But Huszka, for one, believes the exodus has bottomed out. Technology is allowing more people to telecommute. And land affordability in a hamlet, even with gas prices factored into the commute, make it an affordable choice.

He holds out hope agricultural diversification and sound economic policy can reap ten-fold returns on a modest investment: a beet processor nearby or a biofuels plant, for example.

Adding just 25 couples — 50 people — could revive church suppers, bring in more taxes, fill a day-care centre. Revive the heart of Ontario.

“It wouldn’t take a lot to make a big difference here,” he says.




2006 to 2011:

— Canada’s population grew 5.9%

— Ontario’s population grew 5.7%


Examples, 2006 to 2011:

Dawn-Euphemia: -6.4%

Dorion: -10.8%

Dawson: -9.2%

Elizabethtown-Kitley: -4.7%

Southwold: -4.9%

Hamilton: -2.5%

Lambton Shores: -4.4%

Marathon: -13.2%

Enniskillen: -6.1%


Examples, 2006 to 2011:

Oakville: 10.2%

Ottawa: 8.8%

Shelburne: 13.5%

Milton: 56.5%

Whitchurch-Stouffville: 54.3%

Vaughan: 20.7%

What went wrong with rural Ontario

Rural demography is about as tough to get a grip on as mutton-busting at the country fall fair.
And framing the reasons for rural population decline as either all good or all bad is just as slippery.
It’s a whole new landscape out there. The 19th-century farm is gone, for better and for worse. As the think-tank Rural Ontario Institute notes, non-metro Ontario had virtually no year-over-year population growth from 2006 to 2012.
So, while the issues itemized below look like a linear list, they’re more like the Venn diagrams you drew in elementary school, with interlooping circles of influence and infinity-echoing patterns of cause-and-effect.

Cows virtually milk themselves now and house-sized combines harvest corn. There’s more need for knowledge and less for people on today’s larger, more technologically advanced farms. Young would-be farmers have a tough time coming up with money to enter the business.

Good roads go both ways. But for rural communities, they’re often outbound to enrich big-town coffers, where a 20-minute drive and $20 gets you a burger and a movie. A lot of the money that could help small centres grow flows into larger ones.

Rural routes are littered with old schools converted to houses or storage sheds. Populations shrink and schools close, leading more families to leave and fewer to move in if there are no schools.

So many rural people have jobs in cities that an economic downturn in industry makes country living financially impossible. And if the only job they can find is minimum wage, they’re not going to commute two hours a day for that.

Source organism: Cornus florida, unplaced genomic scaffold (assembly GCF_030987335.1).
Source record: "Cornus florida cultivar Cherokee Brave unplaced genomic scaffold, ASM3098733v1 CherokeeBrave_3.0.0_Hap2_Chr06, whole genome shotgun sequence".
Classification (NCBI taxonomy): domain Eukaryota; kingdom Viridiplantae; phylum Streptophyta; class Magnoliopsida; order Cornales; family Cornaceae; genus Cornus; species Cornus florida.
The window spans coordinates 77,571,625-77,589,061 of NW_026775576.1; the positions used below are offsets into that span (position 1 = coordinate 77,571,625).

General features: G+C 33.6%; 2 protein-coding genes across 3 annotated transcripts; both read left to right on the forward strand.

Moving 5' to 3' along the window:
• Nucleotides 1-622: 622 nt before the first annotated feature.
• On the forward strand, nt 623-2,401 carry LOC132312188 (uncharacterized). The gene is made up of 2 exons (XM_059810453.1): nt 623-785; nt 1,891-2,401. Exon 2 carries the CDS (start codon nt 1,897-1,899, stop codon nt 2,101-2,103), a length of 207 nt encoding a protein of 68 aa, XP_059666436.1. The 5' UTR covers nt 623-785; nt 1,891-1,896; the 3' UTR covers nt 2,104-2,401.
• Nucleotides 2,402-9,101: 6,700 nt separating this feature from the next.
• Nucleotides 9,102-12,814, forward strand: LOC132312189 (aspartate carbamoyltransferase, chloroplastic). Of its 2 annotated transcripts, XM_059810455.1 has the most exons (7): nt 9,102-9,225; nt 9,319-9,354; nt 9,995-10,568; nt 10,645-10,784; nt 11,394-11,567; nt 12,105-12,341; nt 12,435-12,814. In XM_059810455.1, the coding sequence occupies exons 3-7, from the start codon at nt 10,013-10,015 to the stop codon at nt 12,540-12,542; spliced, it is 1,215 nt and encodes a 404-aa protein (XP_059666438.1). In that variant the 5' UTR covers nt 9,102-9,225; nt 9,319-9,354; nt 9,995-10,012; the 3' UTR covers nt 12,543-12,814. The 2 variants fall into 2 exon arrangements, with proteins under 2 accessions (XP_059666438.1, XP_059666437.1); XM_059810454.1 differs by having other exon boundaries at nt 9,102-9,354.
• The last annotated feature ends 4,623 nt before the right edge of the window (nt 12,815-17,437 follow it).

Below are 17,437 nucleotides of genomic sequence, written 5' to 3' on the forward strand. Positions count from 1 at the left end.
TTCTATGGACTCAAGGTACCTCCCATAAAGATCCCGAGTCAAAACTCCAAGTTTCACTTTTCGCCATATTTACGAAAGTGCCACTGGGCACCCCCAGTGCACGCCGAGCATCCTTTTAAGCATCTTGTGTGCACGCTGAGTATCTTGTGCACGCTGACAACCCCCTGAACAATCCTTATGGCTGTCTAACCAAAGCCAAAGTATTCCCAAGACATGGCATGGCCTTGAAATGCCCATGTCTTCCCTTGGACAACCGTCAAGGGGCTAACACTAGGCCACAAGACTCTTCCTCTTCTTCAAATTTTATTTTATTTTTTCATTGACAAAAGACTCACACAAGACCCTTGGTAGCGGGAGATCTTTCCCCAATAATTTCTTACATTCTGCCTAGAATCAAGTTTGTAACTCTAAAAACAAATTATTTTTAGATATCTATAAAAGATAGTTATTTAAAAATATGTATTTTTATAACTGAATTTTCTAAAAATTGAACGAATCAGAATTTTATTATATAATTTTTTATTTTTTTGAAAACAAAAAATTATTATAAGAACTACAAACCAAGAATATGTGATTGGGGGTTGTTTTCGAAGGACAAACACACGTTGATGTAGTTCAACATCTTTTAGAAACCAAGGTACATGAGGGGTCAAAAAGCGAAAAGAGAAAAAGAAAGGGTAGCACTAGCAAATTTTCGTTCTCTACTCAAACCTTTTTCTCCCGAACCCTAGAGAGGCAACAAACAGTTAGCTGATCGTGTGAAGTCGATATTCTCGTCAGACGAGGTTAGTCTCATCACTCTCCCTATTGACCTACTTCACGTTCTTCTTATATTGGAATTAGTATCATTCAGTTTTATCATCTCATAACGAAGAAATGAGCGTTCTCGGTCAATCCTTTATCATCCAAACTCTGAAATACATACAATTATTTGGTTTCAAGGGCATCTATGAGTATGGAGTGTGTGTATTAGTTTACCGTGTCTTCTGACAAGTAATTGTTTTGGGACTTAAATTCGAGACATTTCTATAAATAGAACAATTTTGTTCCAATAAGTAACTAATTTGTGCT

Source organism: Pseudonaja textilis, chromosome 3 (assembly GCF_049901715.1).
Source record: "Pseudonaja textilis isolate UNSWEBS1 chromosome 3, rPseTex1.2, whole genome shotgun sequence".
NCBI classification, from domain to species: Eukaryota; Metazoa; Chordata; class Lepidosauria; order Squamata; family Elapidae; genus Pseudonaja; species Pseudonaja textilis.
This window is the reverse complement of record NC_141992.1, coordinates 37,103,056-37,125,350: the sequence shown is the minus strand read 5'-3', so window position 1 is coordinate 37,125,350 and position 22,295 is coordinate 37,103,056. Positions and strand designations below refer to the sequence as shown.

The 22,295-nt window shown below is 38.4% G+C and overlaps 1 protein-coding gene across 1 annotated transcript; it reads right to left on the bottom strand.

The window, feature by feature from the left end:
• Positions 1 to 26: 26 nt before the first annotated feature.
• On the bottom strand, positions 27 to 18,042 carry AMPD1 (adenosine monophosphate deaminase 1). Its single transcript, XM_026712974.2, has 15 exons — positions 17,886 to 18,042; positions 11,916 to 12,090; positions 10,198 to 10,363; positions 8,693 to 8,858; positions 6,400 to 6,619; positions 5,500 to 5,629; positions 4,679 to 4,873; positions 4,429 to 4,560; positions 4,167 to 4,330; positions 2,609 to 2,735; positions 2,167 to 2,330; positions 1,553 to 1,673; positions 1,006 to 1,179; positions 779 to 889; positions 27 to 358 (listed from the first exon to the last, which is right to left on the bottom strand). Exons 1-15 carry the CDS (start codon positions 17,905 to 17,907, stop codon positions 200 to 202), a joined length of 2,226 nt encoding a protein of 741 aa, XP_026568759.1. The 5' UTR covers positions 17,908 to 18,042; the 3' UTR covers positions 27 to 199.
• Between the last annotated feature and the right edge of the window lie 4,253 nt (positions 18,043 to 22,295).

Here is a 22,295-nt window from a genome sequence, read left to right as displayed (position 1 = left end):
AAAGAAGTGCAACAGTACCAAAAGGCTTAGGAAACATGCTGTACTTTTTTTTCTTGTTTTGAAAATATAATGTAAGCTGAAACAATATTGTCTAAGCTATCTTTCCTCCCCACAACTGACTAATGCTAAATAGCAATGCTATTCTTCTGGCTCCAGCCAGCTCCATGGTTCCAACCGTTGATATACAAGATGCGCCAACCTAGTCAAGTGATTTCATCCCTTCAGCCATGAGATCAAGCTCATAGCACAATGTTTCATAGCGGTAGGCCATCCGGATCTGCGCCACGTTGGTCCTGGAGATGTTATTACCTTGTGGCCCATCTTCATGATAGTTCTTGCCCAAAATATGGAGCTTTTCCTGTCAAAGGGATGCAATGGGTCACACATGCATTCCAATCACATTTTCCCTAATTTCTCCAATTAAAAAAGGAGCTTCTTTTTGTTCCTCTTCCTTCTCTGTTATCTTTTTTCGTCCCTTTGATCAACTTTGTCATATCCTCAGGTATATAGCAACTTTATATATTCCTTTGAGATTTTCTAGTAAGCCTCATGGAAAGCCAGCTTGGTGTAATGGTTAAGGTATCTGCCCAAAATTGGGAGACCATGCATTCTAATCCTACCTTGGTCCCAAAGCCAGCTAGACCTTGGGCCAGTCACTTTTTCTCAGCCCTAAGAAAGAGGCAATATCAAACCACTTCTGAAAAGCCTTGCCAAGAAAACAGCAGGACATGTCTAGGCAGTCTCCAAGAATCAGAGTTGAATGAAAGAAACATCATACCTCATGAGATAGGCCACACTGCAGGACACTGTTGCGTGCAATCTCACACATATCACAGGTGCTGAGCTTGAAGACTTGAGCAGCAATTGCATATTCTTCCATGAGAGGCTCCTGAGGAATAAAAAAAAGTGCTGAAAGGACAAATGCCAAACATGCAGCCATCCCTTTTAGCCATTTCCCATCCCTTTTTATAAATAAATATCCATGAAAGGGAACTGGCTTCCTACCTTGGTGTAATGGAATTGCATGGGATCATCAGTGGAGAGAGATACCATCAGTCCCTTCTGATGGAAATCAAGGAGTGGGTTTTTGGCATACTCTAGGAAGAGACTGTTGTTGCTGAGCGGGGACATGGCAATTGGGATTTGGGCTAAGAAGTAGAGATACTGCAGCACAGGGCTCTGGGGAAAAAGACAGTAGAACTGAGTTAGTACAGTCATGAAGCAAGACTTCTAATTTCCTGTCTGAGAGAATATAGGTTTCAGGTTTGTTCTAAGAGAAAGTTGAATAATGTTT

Older rural residents often resist moving to town — but as their health fails, they often have to move out to be closer to health clinics.


Most immigrants go to cities, drawn by a similar population or language. One saving grace? Western European farmers with plenty of money and large families are rebuilding some rural economies.

Some rural places still lack high-speed Internet. Try studying, shopping or just surfing without that. Conversely, rural entrepreneurs with high-speed Internet can stay put, with access to markets worldwide.

They dwindle as hamlets wane. The service club or church may close. The softball league becomes a single team, then strikes out altogether.

How to keep rural Ontario thriving

In one Ontario hamlet, where school enrolment was falling, boosters decided to reverse the flow.
Instead of busing their kids to city schools, they held up the smaller rural school as an example of educational excellence — then, city kids started busing to the country for school.
Promoting small-town amenities to cities is among the revitalization strategies Bill Reimer likes to cite when talking with struggling rural areas.
Reimer, a professor at Concordia University, is one of North America’s foremost experts on rural economies.
His six broad suggestions for helping rural areas reassert their importance:

Look beyond your community:
In one Western Canadian town, it was pumping up the local hockey program so that now the hockey school is sought out beyond the region.

Find and exploit your niche:
Maybe it’s a social event or a cultural landmark or maybe an idea that’s unique to that area. Stratford has made that work with world-class theatre.